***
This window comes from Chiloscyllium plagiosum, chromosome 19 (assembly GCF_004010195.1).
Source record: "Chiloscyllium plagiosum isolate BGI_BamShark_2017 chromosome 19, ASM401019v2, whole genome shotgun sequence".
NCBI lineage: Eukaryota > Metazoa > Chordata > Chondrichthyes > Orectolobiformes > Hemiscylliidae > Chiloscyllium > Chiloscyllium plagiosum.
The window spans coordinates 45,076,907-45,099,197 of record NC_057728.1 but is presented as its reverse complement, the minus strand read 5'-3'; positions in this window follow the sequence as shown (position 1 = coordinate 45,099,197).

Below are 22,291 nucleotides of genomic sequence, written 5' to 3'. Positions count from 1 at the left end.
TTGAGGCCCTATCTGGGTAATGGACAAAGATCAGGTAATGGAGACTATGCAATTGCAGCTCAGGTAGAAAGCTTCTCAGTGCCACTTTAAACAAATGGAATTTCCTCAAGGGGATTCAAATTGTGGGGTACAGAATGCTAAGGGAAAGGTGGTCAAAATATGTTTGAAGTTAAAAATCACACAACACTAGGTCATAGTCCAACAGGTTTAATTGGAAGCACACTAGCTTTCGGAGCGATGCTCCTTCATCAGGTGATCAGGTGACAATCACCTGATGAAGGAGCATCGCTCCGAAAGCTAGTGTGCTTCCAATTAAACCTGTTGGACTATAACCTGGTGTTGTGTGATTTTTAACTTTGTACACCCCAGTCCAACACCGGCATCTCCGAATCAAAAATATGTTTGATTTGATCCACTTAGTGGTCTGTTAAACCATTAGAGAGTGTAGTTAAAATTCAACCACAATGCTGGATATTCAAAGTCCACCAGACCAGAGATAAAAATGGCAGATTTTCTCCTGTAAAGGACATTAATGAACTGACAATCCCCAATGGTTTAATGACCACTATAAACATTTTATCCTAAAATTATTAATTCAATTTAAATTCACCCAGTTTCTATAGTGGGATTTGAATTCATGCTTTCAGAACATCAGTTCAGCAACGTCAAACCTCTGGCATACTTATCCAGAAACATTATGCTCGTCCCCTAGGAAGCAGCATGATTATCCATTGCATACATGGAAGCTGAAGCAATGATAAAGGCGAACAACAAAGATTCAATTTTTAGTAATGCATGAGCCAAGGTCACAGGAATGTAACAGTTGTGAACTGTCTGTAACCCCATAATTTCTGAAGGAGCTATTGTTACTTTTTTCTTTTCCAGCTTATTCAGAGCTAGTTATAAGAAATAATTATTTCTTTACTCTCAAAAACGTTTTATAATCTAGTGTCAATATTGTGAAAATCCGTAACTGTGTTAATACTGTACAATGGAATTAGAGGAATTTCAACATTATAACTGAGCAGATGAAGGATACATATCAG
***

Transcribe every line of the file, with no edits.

This window comes from Chiloscyllium plagiosum, chromosome 19 (assembly GCF_004010195.1).
Source record: "Chiloscyllium plagiosum isolate BGI_BamShark_2017 chromosome 19, ASM401019v2, whole genome shotgun sequence".
NCBI lineage: Eukaryota > Metazoa > Chordata > Chondrichthyes > Orectolobiformes > Hemiscylliidae > Chiloscyllium > Chiloscyllium plagiosum.
The window spans coordinates 45,076,907-45,099,197 of record NC_057728.1 but is presented as its reverse complement, the minus strand read 5'-3'; positions in this window follow the sequence as shown (position 1 = coordinate 45,099,197).

Below are 22,291 nucleotides of genomic sequence, written 5' to 3'. Positions count from 1 at the left end.
TTGAGGCCCTATCTGGGTAATGGACAAAGATCAGGTAATGGAGACTATGCAATTGCAGCTCAGGTAGAAAGCTTCTCAGTGCCACTTTAAACAAATGGAATTTCCTCAAGGGGATTCAAATTGTGGGGTACAGAATGCTAAGGGAAAGGTGGTCAAAATATGTTTGAAGTTAAAAATCACACAACACTAGGTCATAGTCCAACAGGTTTAATTGGAAGCACACTAGCTTTCGGAGCGATGCTCCTTCATCAGGTGATCAGGTGACAATCACCTGATGAAGGAGCATCGCTCCGAAAGCTAGTGTGCTTCCAATTAAACCTGTTGGACTATAACCTGGTGTTGTGTGATTTTTAACTTTGTACACCCCAGTCCAACACCGGCATCTCCGAATCAAAAATATGTTTGATTTGATCCACTTAGTGGTCTGTTAAACCATTAGAGAGTGTAGTTAAAATTCAACCACAATGCTGGATATTCAAAGTCCACCAGACCAGAGATAAAAATGGCAGATTTTCTCCTGTAAAGGACATTAATGAACTGACAATCCCCAATGGTTTAATGACCACTATAAACATTTTATCCTAAAATTATTAATTCAATTTAAATTCACCCAGTTTCTATAGTGGGATTTGAATTCATGCTTTCAGAACATCAGTTCAGCAACGTCAAACCTCTGGCATACTTATCCAGAAACATTATGCTCGTCCCCTAGGAAGCAGCATGATTATCCATTGCATACATGGAAGCTGAAGCAATGATAAAGGCGAACAACAAAGATTCAATTTTTAGTAATGCATGAGCCAAGGTCACAGGAATGTAACAGTTGTGAACTGTCTGTAACCCCATAATTTCTGAAGGAGCTATTGTTACTTTTTTCTTTTCCAGCTTATTCAGAGCTAGTTATAAGAAATAATTATTTCTTTACTCTCAAAAACGTTTTATAATCTAGTGTCAATATTGTGAAAATCCGTAACTGTGTTAATACTGTACAATGGAATTAGAGGAATTTCAACATTATAACTGAGCAGATGAAGGATACATATCAG